Ash Shuts Down European Flights

** The 2011 eruption of an Icelandic volcano is
not expected to cause as much disruption as
the 2010 event (shown here), which resulted
in thousands of flight cancellations.**

This week’s eruption of an Icelandic volcano seems to be a repeat of much of last year’s drama when a larger eruption shut down much of Europe’s airspace for nearly a week, costing billions of Euros in the process. ** **

This time around, the authorities were well prepared, though how much good that preparation is doing is open to debate. In response to heavy criticism of the way it handled last year’s ash event, Eurocontrol last month ran a large-scale test of its response plan and got to try that plan with a real-world event only weeks after the mock run.

This time around it was a different Iceland volcano, Grimsvotn, that acted up. As of Wednesday night, more than 500 flights had been delayed.

The Grimsvotn event has so far not been as powerful or widespread as last year's eruption of another Iceland volcano, Eyjafjallajokull. The ash plume from that event forced the cancellations of thousands of flights, with interruptions persisting for five days.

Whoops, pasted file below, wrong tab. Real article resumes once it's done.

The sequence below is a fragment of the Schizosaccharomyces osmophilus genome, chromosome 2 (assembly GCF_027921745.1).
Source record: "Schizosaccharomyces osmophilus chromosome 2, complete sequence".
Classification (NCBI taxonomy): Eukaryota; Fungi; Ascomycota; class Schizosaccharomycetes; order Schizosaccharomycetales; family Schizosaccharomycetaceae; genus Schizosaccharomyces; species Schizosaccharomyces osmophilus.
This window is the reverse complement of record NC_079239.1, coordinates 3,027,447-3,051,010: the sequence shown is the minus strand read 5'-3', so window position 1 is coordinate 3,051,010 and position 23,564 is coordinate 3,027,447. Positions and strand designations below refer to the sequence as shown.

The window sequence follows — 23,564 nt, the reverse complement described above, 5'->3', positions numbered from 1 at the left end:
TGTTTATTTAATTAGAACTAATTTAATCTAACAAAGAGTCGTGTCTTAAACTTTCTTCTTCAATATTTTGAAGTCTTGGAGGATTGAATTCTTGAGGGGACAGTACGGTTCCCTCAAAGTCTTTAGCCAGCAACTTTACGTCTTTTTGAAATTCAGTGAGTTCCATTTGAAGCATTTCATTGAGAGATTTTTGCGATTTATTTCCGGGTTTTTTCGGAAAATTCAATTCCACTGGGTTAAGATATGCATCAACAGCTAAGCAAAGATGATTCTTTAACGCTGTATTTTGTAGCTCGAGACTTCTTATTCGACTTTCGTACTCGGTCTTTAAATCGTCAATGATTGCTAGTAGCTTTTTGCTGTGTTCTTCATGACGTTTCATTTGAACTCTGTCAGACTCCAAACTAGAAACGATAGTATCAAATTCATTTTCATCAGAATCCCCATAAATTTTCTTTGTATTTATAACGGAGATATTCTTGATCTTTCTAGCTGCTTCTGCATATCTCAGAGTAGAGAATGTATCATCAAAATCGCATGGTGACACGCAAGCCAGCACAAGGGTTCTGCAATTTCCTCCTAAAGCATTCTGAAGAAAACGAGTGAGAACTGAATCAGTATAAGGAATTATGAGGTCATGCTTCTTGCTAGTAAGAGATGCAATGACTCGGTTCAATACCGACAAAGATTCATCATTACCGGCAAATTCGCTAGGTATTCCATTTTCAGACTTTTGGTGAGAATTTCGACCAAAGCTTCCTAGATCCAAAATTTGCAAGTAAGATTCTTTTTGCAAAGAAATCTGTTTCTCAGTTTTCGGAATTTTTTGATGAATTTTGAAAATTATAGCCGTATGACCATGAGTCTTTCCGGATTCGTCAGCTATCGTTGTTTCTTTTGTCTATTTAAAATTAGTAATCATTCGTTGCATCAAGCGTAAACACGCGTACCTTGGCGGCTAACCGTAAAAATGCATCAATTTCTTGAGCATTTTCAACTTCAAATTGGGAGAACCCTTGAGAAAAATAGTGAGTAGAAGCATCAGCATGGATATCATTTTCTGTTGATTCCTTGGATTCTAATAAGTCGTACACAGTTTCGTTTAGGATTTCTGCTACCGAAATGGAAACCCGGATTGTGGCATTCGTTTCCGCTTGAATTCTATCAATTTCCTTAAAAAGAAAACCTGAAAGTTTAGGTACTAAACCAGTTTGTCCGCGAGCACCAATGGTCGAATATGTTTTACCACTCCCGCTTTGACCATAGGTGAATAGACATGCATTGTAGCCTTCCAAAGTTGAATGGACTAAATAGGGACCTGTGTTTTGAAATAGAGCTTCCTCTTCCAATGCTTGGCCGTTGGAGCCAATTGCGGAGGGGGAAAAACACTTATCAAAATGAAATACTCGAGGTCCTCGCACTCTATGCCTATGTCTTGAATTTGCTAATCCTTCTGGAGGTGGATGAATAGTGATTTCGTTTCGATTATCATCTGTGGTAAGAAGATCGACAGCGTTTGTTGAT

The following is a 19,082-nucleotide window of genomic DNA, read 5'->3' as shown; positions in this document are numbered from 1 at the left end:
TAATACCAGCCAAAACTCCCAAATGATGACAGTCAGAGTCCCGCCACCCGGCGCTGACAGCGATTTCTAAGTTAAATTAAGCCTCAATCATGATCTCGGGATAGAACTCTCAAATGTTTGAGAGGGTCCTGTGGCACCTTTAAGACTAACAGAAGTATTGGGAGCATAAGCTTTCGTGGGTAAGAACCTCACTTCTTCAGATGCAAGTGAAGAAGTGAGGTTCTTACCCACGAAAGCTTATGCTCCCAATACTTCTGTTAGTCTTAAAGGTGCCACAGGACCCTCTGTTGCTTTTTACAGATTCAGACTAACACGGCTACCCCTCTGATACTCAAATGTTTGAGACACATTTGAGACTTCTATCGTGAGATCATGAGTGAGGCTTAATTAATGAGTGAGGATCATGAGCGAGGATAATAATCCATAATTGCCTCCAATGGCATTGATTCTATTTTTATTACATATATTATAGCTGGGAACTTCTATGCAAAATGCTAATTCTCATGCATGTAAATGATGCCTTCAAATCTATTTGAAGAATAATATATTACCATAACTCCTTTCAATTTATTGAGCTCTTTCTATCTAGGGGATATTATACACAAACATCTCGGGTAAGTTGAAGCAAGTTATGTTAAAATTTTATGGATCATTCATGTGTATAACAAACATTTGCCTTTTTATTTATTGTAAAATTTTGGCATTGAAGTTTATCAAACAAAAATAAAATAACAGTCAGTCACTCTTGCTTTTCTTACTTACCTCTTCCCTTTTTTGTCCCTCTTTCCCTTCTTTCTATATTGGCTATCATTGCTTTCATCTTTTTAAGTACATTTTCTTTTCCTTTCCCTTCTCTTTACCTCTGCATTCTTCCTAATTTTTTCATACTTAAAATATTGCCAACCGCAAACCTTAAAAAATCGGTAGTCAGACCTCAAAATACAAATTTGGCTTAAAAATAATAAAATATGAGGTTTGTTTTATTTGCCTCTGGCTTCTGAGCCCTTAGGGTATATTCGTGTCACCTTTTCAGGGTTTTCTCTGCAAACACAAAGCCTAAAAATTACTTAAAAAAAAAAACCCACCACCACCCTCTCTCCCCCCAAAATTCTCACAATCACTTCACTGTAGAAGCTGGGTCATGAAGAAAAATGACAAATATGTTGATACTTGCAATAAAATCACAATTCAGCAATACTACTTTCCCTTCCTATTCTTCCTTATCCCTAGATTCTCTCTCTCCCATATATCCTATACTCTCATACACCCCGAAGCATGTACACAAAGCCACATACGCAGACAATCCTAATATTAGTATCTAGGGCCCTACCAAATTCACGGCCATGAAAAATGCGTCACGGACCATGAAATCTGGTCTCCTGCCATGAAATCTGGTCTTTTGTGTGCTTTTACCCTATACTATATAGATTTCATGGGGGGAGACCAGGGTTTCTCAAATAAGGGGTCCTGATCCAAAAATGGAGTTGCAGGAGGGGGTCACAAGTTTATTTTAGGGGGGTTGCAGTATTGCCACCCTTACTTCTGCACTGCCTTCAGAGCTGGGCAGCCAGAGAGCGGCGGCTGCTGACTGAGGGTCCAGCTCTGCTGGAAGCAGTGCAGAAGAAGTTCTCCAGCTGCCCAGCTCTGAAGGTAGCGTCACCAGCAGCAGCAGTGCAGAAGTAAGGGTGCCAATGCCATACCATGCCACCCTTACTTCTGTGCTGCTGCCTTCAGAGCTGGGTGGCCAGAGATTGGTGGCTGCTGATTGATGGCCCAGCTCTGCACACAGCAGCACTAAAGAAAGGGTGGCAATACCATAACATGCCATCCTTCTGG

This time around most cancellations have been Scotland, where a small ash cloud was focused. A larger cloud caused delays in parts of Scandinavia, where it caused some flights to be cancelled.

Last year some airlines complained that Eurocontrol overreacted by shutting down too much airspace for too long, while pilots groups then and now are counseling caution. Ryanair conducted what it called a test flight through the area labeled by Eurocontrol as the “red zone” but Ryanair pilots reported no problems and spotted no actual ash, leading Ryanair’s president Michael O’Leary to again call the restrictions overblown. Authorities countered by questioning the validity of the flight, which was flown, they said, above the ash cloud and without any recording instrumentation.


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